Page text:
Just looking at general manager Jon Barrenechea’s face one can tell he can barely believe that Brighton’s newest cinema will open in two weeks’ time.
“There have been lots of things to do for so long it feels like it would never happen,” he admits, while giving The Guide a sneak preview of the two new screens and new cafe spaces in the long-awaited sister venue to the country’s oldest working cinema.
“Every two weeks a whole new revolution happens. The whole shell is now complete, there are just a lot of photos, fittings and mirrors and all that stuff to do.”
The two screens themselves look amazing, with brand new seating – grey for the 144-capacity screen one, and red in 97-seater screen two – all upholstered in the same way as the original Duke Of York’s Picturehouse in Preston Circus, with plenty of cup-holders.
But there are touches that make the two cinemas in the roughly half-a-million pound project completely their own.
As one might expect, both rooms are dominated by the massive screens, which are unadorned by curtains to ensure the biggest screen-size possible for the space. There is also a stage for live events.
And both screens feature special rows of two-person seats, so couples can cuddle up without the pesky armrest getting in the way.
“The thing is 90% of cinema audiences are couples on dates,” says Barrenechea. “Brighton is a young city, there are lots of dating couples and married couples going out for a night, so we are creating an environment for that.”
Added to that is the fact the cinema will be living the European dream of Pulp Fiction’s Vince Vega, serving wine and beer in proper glasses – no paper cups.
When The Guide visits, the cinema is undergoing its sound checks, making sure everything is perfect. The spaces have been soundproofed to ensure nothing leaks out, or in, from the still-existent Komedia venue below.
“We are sitting on top of a live venue that has gigs, club nights and comedy shows,” says Barrenechea.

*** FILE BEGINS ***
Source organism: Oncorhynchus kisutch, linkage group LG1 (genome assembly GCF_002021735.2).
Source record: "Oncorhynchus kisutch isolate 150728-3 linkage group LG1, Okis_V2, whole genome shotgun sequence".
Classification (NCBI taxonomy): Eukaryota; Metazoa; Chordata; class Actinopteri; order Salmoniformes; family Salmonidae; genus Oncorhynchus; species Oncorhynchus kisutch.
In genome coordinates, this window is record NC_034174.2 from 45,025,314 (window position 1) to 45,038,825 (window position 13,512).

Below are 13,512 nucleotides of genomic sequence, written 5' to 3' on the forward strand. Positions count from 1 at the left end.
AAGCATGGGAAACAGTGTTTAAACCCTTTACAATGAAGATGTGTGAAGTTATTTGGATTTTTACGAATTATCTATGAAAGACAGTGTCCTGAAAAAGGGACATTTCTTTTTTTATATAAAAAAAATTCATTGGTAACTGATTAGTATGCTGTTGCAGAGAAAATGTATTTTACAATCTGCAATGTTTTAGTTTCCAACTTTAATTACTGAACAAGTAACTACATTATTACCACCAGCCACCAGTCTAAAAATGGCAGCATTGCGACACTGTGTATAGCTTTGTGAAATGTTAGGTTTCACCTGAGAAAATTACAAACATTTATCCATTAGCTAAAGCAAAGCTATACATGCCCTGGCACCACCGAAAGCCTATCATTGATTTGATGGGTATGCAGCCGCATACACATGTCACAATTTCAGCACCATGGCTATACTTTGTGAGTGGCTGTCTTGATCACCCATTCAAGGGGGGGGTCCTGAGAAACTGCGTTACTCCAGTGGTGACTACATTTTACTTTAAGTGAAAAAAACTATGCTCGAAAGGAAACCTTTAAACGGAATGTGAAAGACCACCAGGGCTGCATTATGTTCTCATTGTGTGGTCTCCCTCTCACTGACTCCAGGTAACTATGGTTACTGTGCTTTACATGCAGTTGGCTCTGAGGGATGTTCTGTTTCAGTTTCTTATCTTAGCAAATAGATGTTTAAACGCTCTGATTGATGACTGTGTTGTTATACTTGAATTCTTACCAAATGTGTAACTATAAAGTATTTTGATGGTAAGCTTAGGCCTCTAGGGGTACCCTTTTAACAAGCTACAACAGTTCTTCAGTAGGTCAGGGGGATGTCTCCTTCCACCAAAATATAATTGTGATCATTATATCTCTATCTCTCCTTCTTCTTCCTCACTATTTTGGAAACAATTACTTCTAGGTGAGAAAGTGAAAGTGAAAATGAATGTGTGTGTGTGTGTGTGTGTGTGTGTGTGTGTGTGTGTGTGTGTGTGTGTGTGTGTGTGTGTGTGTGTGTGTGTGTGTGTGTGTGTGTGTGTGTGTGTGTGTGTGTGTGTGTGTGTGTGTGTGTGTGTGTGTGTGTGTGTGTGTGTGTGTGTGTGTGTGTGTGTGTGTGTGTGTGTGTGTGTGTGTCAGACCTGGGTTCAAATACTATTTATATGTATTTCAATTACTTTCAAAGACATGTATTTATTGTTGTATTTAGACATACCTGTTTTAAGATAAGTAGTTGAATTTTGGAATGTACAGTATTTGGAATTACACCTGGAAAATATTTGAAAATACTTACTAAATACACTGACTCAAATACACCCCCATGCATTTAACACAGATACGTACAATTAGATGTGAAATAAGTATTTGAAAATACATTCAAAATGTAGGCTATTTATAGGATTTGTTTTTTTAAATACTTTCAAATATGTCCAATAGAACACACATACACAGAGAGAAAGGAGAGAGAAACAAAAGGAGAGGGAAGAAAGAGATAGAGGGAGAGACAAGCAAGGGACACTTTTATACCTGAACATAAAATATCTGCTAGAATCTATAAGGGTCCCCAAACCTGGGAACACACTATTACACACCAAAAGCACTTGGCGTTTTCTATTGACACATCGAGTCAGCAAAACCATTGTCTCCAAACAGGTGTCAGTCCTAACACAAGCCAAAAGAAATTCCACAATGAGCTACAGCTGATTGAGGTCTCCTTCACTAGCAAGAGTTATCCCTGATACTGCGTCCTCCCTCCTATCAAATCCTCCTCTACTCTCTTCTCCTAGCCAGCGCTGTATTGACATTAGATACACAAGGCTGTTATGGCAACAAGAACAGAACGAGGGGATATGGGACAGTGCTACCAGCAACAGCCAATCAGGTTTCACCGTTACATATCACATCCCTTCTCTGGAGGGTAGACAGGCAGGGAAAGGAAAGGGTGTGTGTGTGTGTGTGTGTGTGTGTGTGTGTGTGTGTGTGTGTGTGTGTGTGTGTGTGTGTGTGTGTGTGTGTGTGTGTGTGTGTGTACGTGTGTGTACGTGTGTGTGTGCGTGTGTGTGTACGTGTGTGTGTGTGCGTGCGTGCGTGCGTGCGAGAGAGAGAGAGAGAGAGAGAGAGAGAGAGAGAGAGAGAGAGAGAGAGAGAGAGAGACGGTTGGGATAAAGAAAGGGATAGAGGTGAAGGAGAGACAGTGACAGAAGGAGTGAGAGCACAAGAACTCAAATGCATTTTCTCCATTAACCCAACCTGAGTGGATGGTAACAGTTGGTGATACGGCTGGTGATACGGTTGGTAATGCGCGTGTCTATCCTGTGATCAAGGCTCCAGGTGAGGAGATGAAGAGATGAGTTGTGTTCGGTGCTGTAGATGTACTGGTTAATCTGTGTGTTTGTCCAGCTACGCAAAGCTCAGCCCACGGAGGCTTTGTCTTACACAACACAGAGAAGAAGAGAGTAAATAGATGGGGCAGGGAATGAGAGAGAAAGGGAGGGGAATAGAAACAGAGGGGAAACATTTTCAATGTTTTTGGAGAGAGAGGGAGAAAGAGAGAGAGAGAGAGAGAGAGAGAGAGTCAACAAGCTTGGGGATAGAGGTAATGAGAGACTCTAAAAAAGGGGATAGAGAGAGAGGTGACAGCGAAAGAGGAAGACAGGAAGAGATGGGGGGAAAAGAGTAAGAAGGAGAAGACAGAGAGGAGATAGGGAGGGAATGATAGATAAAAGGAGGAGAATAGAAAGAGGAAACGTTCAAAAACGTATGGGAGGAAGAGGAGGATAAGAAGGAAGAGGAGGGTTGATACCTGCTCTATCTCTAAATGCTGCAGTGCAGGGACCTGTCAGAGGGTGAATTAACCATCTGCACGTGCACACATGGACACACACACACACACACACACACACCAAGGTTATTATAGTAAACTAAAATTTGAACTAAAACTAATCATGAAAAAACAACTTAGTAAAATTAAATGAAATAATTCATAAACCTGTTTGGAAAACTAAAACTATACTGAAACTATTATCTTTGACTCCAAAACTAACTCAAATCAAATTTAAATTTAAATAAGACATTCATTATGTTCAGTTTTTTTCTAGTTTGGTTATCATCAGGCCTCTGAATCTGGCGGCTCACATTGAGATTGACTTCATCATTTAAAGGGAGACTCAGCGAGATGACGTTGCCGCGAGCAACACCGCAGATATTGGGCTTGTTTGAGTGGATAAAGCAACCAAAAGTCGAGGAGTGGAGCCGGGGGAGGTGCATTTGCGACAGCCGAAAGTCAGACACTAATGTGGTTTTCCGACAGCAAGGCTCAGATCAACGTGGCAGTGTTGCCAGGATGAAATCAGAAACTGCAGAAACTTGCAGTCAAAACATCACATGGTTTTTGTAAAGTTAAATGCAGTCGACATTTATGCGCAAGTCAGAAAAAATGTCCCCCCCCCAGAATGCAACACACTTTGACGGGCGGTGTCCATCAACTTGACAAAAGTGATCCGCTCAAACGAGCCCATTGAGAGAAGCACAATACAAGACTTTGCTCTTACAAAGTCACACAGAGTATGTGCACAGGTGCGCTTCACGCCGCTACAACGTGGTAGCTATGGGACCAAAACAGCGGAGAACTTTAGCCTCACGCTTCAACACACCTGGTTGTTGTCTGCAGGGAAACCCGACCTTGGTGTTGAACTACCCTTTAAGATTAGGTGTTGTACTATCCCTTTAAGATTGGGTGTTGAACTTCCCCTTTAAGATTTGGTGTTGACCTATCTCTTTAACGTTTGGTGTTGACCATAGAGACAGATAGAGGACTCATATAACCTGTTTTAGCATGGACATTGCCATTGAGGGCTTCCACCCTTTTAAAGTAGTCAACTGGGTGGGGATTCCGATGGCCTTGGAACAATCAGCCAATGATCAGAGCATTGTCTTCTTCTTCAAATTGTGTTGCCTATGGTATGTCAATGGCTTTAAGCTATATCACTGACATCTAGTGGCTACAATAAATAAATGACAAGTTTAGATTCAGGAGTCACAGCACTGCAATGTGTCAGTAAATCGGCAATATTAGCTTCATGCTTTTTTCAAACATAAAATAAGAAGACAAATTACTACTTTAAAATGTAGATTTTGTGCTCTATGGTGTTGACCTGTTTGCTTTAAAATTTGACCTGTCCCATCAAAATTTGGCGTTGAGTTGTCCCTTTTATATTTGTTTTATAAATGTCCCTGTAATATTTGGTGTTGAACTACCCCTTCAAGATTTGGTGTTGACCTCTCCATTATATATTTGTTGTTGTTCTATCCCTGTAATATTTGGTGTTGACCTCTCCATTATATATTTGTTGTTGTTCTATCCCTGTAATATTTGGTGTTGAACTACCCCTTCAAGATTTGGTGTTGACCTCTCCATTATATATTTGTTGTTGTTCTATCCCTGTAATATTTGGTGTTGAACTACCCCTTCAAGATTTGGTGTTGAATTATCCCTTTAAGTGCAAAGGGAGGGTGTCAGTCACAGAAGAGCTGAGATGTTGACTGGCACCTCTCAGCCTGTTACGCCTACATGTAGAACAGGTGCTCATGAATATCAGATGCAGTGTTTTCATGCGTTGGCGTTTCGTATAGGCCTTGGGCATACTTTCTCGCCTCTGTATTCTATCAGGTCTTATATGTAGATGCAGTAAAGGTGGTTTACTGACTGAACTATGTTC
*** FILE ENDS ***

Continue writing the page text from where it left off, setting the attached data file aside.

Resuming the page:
“There are acoustic panels on the walls to keep the sound inside the room and stop sound coming from outside. And the whole cinema is sitting on a little rubber cushion so vibrations from downstairs that would otherwise reverberate through the structure are isolated.”
The walls and doors are also layered with isolating material so as not to disturb the cinema experience.
Duke’s @ Komedia will be using state of the art second generation digital projectors, in isolated soundproofed booths, one of which is suspended from the ceiling of screen one.
With films such as The Hobbit being shown in the latest 48 frames per second format, it means the equipment at the Duke’s is cutting edge – and has the capacity to store up to 300 movies in its hard-drive should a certain film prove popular and require a second viewing slot.
All can be controlled from a central management system, meaning there is no need for a projectionist to be in the same space as the projector more than a few times a year. The projectors, which are linked to a satellite to broadcast live events, can even switch themselves on in the morning and off at night.
That doesn’t mean Duke’s @ Komedia is stinting on staff – an extra 20 new jobs have been added to the existing 30 at the original Duke Of York’s, with employees moving between the two buildings.
In terms of what Duke’s @ Komedia will be offering cinemagoers, Barrenechea is determined to stick to the same eclectic programming as its older sibling.